More on career paths--long flame!
mike salovesh (T20MXS1@MVS.CSO.NIU.EDU)
Sat, 10 Dec 1994 15:19:00 CST
Alan Hanson suggests that my advice on career-making is gloomy,
even cynical. No, by God, I'm not gloomy: I'm mad as hell.
Right now we're reviewing the applications of some 200 people for an
opening in archaeology. (After PattyJo Watson's distinguished
lecture in Atlanta, maybe I should revise that to prehistoric
cultural anthropology!) To "help" us in our review (and the whole
department is reviewing all the candidates), we have received crib
sheets listing place and date of Ph.D., special interests, and a
summary of publications that reads like "11 refereed articles, 14
site reports, 1 book". The crib sheet doesn't even give publication
titles, and need I add that the task of reading even a decent sample
of that kind of publication list for 200 candidates is entirely out
of the question?
NIU, where I have been for 25 years, sometimes has pretensions of
being a research university, but anthropology here goes only to the
M.A.. (I'm lucky to have been sought out by a whole slew of
doctoral candidates in adult ed. The one who will get her doctorate
next week did a fantastic job with life histories out of a long-
established black suburb south of Chicago. I loved working with her,
and the gal who did fieldwork with Mexican women working in an
electronics factory in Aurora, and the one who is working with
Native American kids in a Chicago school program, and the guy who
teaches 15-year-old mothers in a school retention program in the
worst public housing in Joliet. It's a privilege to help with such
excellent and interesting fieldwork--but the rewards are in the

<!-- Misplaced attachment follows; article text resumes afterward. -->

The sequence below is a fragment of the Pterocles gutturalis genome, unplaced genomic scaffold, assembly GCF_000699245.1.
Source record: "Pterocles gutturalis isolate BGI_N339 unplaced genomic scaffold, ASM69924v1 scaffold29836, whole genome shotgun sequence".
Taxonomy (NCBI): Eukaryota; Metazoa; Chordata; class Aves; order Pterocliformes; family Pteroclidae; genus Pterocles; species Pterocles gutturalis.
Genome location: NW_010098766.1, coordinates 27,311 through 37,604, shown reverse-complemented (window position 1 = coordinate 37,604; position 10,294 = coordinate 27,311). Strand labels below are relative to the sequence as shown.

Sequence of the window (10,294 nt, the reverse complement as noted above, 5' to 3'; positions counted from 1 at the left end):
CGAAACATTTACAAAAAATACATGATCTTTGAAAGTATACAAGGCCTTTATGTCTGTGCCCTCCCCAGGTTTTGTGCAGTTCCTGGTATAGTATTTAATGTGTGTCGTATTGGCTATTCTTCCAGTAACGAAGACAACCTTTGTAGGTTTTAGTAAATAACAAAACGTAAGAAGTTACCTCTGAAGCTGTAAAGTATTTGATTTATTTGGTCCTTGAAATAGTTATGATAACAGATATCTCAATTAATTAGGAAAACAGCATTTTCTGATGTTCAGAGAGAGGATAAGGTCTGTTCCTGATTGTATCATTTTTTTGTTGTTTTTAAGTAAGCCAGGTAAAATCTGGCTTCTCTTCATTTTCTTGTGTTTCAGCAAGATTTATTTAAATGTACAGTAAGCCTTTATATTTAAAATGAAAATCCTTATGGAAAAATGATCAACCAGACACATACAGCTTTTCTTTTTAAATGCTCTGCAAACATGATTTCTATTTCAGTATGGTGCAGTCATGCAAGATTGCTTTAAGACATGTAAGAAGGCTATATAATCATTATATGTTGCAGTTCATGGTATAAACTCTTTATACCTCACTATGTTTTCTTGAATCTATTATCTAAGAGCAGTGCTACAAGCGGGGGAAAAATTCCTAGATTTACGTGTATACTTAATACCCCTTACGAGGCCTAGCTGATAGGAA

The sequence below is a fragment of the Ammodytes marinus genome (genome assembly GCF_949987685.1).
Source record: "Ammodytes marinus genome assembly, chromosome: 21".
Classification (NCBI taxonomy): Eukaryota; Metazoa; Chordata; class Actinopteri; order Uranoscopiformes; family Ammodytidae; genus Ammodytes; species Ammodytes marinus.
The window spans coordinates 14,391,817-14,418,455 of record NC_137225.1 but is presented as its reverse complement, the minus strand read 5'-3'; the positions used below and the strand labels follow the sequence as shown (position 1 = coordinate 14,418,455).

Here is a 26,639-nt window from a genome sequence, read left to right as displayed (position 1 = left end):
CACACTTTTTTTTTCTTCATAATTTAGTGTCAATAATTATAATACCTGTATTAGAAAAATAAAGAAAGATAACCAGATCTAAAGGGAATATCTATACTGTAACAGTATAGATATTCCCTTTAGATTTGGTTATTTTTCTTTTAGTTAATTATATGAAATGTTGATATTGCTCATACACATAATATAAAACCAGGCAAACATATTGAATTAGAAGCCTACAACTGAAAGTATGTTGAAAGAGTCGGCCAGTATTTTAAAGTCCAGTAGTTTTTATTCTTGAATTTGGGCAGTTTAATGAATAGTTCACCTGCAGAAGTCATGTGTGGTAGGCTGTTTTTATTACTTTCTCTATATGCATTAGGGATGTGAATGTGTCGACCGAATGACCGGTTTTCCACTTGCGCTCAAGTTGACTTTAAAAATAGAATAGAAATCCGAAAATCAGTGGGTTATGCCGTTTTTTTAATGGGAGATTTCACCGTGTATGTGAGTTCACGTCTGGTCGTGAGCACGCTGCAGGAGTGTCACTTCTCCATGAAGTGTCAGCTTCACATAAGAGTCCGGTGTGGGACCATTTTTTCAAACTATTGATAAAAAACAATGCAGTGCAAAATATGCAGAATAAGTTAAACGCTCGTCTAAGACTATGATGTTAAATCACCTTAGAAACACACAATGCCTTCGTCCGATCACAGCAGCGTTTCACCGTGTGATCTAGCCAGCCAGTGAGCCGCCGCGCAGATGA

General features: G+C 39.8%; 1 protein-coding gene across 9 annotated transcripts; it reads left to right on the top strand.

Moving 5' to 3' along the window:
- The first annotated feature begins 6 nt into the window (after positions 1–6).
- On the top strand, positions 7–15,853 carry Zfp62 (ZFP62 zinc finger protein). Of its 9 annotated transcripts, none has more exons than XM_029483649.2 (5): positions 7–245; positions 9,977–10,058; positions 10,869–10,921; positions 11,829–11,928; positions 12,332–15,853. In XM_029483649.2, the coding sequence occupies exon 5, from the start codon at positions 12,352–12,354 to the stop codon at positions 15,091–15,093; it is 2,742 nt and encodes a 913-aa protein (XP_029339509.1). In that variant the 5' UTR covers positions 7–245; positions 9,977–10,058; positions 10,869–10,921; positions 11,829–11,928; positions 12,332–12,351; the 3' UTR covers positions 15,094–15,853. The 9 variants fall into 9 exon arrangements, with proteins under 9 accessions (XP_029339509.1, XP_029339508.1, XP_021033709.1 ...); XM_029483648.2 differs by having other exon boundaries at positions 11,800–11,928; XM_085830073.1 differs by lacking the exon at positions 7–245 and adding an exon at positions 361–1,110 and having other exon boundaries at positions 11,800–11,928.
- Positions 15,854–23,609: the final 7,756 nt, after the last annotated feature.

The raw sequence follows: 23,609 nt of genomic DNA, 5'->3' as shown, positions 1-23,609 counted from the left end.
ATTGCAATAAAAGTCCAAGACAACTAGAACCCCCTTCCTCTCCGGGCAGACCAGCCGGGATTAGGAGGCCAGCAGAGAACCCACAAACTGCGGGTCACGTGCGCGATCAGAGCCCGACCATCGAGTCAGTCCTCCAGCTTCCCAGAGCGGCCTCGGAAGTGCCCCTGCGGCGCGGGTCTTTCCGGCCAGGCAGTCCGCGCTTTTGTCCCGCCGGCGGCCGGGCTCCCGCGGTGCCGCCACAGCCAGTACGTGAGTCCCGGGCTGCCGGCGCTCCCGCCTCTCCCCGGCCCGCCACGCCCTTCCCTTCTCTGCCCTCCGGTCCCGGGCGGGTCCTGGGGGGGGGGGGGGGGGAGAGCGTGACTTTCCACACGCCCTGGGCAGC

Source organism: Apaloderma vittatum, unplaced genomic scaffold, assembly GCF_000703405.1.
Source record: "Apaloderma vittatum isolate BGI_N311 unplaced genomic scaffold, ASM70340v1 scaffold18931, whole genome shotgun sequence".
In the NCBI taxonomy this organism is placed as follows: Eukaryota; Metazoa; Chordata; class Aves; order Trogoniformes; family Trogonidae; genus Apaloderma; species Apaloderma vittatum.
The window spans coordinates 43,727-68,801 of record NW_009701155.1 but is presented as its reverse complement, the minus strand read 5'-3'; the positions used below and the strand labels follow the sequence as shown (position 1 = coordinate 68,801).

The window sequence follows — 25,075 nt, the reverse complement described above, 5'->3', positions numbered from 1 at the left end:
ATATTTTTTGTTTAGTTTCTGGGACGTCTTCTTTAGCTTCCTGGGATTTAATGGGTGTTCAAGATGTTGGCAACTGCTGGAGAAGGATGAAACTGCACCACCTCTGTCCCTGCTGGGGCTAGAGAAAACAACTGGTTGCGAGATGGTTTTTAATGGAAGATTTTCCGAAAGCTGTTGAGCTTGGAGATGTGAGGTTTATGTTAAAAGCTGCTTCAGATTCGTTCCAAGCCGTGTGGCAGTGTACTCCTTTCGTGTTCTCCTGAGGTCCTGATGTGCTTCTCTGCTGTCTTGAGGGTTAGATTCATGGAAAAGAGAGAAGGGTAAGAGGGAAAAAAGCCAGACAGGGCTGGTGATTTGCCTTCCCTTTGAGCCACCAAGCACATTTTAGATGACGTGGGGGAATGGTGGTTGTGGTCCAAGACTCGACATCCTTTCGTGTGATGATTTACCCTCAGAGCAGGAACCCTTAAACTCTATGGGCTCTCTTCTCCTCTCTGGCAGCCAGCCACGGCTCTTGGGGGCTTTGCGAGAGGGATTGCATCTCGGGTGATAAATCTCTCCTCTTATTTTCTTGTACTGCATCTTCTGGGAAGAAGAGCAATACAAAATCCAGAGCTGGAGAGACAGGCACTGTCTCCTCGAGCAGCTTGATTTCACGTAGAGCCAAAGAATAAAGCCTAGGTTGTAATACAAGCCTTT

doing. I'm regarded as crazy to spend so much time working with
people who aren't even anthro majors.) Since we DON'T give the
Ph. D., we don't have to be driven by the standards of PhD-giving,
but after all, we who are on the faculty came out of PhD departments.
OK, let me expand (look out--here he goes long again!) on the social
organization of universities. We are very concerned with giving the
appearance of objectivity and fairness in our personnel processes,
which means that we provide multiple levels of review, promote
measurable standards, etc. But how do we try to accomplish that?
Start at the department level. When NIU hired me, that took care of
Mesoamerica AND kinship AND politics at one blow. With a limited
number of faculty positions, it would not be in the interests of the
department or of our students to hire somebody else who does the same
things. What does that mean? It means that it's pretty lonesome out
here: nobody else in this department has any deep focus on what I do,
and I don't know their fields intimately, either. (My answer is to
go to the AAA meetings--35 of them so far--so I can talk with folks
I don't have to explain things to. That means I'm in my professional
home culture five days a year.)
Now consider the problem of judging the significance of my work. If
the system virtually guarantees that my university will not have
anybody else who does what I do, how is my work to be judged? To be
fair, the answer we keep coming up with is that if you can't judge
the content at least you can weigh its mass and assess its siting.
The high value given to refereed journals in one's field comes from
the hidden assumption that "Well, even if I'm not competent to judge
work in this guy's field, refereeing is about having real experts in
that field make a solid professional assessment of the work". Of
course that's not true, but what does that matter? (If you think
that peer review really is about professional assessment of the
value of the work being reviewed, then how can you explain the very
high crap quotient in our leading journals? And if you don't think
those leading journals publish a lot of crap, then ask yourself why
you don't read everything in every issue of every one.)
But my university, and yours, is a bureaucracy. Whatever my depart-
ment recommends about my salary or tenure or promotion has to go
to some higher level of review. When I sat on the Council of the